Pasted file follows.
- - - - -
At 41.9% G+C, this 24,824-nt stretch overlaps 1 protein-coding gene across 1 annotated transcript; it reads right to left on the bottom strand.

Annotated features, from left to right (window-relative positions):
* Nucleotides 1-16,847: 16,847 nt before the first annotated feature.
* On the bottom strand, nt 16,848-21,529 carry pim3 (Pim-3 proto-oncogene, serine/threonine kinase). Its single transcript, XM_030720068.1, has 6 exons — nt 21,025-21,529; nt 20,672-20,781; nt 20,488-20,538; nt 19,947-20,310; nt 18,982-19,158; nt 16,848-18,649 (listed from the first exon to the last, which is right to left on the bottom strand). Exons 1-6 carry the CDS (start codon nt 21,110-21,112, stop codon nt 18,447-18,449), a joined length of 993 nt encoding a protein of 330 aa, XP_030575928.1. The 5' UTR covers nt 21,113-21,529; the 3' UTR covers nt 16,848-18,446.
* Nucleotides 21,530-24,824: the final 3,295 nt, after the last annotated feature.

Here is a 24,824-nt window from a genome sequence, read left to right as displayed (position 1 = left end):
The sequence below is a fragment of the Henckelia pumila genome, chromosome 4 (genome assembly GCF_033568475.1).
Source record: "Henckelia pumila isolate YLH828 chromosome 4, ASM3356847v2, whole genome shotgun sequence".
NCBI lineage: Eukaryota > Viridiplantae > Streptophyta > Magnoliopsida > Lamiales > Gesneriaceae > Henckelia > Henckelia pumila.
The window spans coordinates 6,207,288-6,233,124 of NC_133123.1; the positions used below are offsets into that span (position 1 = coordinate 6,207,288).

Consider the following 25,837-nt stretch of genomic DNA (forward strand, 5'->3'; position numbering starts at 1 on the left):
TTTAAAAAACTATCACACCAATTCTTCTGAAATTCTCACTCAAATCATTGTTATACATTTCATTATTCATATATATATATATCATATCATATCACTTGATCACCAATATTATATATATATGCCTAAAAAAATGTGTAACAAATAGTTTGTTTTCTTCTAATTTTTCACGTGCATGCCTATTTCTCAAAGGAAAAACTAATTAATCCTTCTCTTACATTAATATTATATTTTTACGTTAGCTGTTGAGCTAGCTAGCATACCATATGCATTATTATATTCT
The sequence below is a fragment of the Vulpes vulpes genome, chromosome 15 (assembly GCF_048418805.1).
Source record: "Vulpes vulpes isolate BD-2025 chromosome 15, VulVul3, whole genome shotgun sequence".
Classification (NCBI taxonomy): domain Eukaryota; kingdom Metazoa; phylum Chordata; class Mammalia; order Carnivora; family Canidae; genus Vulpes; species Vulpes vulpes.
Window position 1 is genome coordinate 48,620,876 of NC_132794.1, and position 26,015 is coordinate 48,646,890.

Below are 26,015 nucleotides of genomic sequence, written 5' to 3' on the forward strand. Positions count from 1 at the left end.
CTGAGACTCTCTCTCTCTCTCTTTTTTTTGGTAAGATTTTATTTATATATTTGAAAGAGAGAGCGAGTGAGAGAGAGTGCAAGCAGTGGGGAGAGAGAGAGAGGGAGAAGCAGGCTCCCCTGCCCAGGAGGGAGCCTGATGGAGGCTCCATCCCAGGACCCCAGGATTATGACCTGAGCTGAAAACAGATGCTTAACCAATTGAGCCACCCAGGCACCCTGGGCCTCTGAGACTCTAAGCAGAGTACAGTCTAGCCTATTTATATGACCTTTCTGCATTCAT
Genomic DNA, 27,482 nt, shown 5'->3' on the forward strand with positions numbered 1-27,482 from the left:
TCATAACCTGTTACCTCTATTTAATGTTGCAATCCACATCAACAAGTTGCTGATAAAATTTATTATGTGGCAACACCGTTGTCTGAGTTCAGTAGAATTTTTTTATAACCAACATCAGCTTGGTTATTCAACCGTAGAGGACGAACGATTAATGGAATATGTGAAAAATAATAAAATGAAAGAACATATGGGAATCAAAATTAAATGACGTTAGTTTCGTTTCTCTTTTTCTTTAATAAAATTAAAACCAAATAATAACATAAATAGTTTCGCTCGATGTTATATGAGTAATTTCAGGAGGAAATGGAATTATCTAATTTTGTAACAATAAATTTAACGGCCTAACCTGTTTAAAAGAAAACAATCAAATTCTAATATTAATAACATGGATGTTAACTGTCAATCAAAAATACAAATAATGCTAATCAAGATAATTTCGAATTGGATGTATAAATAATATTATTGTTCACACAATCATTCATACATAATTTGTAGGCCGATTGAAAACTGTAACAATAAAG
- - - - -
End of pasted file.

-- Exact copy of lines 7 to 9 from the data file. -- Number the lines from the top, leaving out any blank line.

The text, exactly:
The sequence below is a fragment of the Henckelia pumila genome, chromosome 4 (genome assembly GCF_033568475.1).
Source record: "Henckelia pumila isolate YLH828 chromosome 4, ASM3356847v2, whole genome shotgun sequence".
NCBI lineage: Eukaryota > Viridiplantae > Streptophyta > Magnoliopsida > Lamiales > Gesneriaceae > Henckelia > Henckelia pumila.